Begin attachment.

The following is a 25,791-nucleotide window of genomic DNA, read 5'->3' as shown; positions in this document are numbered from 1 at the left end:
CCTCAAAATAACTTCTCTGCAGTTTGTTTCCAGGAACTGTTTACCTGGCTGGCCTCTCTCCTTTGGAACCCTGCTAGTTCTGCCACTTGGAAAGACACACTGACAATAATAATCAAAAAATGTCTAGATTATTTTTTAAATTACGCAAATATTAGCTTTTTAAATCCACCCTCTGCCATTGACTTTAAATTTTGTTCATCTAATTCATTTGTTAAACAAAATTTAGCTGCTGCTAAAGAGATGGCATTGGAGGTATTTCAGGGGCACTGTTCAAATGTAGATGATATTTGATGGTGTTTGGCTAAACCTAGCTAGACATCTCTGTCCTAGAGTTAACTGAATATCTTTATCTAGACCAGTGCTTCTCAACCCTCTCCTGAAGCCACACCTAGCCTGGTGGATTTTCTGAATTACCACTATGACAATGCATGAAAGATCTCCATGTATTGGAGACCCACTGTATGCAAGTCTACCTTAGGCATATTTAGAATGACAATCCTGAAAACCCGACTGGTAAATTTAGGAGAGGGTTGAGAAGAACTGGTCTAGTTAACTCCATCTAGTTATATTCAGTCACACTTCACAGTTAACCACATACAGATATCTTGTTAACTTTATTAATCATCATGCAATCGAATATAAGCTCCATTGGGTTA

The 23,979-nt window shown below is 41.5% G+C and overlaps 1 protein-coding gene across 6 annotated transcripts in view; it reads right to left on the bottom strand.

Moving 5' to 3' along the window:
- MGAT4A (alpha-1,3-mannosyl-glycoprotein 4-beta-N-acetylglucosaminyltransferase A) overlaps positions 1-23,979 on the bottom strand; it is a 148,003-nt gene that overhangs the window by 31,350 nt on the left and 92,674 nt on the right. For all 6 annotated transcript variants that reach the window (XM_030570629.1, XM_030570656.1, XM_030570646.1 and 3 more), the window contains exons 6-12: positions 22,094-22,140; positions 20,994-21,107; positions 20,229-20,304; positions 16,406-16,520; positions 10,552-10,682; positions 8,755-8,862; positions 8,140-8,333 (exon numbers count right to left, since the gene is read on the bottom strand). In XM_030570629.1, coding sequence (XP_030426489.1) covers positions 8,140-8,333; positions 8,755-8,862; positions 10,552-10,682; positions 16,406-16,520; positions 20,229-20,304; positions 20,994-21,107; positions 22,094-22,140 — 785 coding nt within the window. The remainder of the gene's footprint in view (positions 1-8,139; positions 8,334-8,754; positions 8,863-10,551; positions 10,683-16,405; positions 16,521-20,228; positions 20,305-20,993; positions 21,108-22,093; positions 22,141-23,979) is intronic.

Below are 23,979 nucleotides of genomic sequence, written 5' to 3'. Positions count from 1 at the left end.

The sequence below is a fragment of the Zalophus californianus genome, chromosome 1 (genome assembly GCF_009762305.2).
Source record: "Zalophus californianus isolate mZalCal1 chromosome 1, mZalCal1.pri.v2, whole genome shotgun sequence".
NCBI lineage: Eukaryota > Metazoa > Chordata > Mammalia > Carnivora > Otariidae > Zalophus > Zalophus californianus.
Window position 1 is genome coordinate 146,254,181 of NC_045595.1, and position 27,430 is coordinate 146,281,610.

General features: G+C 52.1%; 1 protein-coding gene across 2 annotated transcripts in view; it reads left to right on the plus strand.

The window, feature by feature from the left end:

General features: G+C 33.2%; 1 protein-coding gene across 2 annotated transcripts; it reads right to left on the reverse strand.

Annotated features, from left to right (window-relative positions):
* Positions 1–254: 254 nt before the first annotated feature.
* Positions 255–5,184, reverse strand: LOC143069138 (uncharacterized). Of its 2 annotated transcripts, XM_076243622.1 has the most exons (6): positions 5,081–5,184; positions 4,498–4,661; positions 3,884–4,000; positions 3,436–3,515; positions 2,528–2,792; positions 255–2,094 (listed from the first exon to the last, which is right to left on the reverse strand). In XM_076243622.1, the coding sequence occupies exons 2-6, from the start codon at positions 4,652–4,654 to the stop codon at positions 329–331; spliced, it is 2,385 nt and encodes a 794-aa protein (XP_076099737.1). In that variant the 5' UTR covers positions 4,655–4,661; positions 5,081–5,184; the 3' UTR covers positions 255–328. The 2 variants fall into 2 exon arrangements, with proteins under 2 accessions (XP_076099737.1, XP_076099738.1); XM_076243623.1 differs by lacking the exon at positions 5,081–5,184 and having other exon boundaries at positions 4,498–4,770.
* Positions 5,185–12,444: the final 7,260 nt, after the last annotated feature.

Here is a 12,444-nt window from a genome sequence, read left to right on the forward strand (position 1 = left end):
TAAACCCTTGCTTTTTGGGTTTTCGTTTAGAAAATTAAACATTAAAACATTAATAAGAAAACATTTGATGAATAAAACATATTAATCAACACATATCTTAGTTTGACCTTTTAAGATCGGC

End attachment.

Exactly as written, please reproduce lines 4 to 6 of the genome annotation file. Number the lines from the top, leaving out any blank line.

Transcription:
Moving 5' to 3' along the window:
- MGAT4A (alpha-1,3-mannosyl-glycoprotein 4-beta-N-acetylglucosaminyltransferase A) overlaps positions 1-23,979 on the bottom strand; it is a 148,003-nt gene that overhangs the window by 31,350 nt on the left and 92,674 nt on the right. For all 6 annotated transcript variants that reach the window (XM_030570629.1, XM_030570656.1, XM_030570646.1 and 3 more), the window contains exons 6-12: positions 22,094-22,140; positions 20,994-21,107; positions 20,229-20,304; positions 16,406-16,520; positions 10,552-10,682; positions 8,755-8,862; positions 8,140-8,333 (exon numbers count right to left, since the gene is read on the bottom strand). In XM_030570629.1, coding sequence (XP_030426489.1) covers positions 8,140-8,333; positions 8,755-8,862; positions 10,552-10,682; positions 16,406-16,520; positions 20,229-20,304; positions 20,994-21,107; positions 22,094-22,140 — 785 coding nt within the window. The remainder of the gene's footprint in view (positions 1-8,139; positions 8,334-8,754; positions 8,863-10,551; positions 10,683-16,405; positions 16,521-20,228; positions 20,305-20,993; positions 21,108-22,093; positions 22,141-23,979) is intronic.

Below are 23,979 nucleotides of genomic sequence, written 5' to 3'. Positions count from 1 at the left end.